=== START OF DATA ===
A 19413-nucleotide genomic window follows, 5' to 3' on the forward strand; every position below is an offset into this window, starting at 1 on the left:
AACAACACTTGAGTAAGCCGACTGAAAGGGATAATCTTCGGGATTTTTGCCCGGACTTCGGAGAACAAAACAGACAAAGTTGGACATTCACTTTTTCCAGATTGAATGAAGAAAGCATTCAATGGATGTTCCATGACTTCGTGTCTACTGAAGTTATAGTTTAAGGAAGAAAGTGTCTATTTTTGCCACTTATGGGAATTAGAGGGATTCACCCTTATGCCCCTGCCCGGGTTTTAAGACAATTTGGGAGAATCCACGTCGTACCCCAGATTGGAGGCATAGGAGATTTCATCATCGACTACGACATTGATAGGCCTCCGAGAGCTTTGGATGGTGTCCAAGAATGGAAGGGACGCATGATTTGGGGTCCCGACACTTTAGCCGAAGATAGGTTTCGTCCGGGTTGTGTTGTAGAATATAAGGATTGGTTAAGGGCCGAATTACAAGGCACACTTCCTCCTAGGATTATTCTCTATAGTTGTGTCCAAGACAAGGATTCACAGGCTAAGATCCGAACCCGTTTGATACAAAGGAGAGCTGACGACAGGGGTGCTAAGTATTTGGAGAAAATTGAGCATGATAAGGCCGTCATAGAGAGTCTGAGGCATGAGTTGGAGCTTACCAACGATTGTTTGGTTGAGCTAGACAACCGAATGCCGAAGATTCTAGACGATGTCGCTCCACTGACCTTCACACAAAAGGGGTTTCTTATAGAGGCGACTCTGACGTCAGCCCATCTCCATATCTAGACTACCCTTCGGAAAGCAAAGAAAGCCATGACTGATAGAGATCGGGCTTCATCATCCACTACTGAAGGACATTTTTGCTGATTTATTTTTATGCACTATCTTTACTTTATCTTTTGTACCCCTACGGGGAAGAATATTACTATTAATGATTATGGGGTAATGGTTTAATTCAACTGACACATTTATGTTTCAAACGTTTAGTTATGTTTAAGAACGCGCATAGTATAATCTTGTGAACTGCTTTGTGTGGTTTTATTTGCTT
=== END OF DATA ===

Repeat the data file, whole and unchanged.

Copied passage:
A 19413-nucleotide genomic window follows, 5' to 3' on the forward strand; every position below is an offset into this window, starting at 1 on the left:
AACAACACTTGAGTAAGCCGACTGAAAGGGATAATCTTCGGGATTTTTGCCCGGACTTCGGAGAACAAAACAGACAAAGTTGGACATTCACTTTTTCCAGATTGAATGAAGAAAGCATTCAATGGATGTTCCATGACTTCGTGTCTACTGAAGTTATAGTTTAAGGAAGAAAGTGTCTATTTTTGCCACTTATGGGAATTAGAGGGATTCACCCTTATGCCCCTGCCCGGGTTTTAAGACAATTTGGGAGAATCCACGTCGTACCCCAGATTGGAGGCATAGGAGATTTCATCATCGACTACGACATTGATAGGCCTCCGAGAGCTTTGGATGGTGTCCAAGAATGGAAGGGACGCATGATTTGGGGTCCCGACACTTTAGCCGAAGATAGGTTTCGTCCGGGTTGTGTTGTAGAATATAAGGATTGGTTAAGGGCCGAATTACAAGGCACACTTCCTCCTAGGATTATTCTCTATAGTTGTGTCCAAGACAAGGATTCACAGGCTAAGATCCGAACCCGTTTGATACAAAGGAGAGCTGACGACAGGGGTGCTAAGTATTTGGAGAAAATTGAGCATGATAAGGCCGTCATAGAGAGTCTGAGGCATGAGTTGGAGCTTACCAACGATTGTTTGGTTGAGCTAGACAACCGAATGCCGAAGATTCTAGACGATGTCGCTCCACTGACCTTCACACAAAAGGGGTTTCTTATAGAGGCGACTCTGACGTCAGCCCATCTCCATATCTAGACTACCCTTCGGAAAGCAAAGAAAGCCATGACTGATAGAGATCGGGCTTCATCATCCACTACTGAAGGACATTTTTGCTGATTTATTTTTATGCACTATCTTTACTTTATCTTTTGTACCCCTACGGGGAAGAATATTACTATTAATGATTATGGGGTAATGGTTTAATTCAACTGACACATTTATGTTTCAAACGTTTAGTTATGTTTAAGAACGCGCATAGTATAATCTTGTGAACTGCTTTGTGTGGTTTTATTTGCTT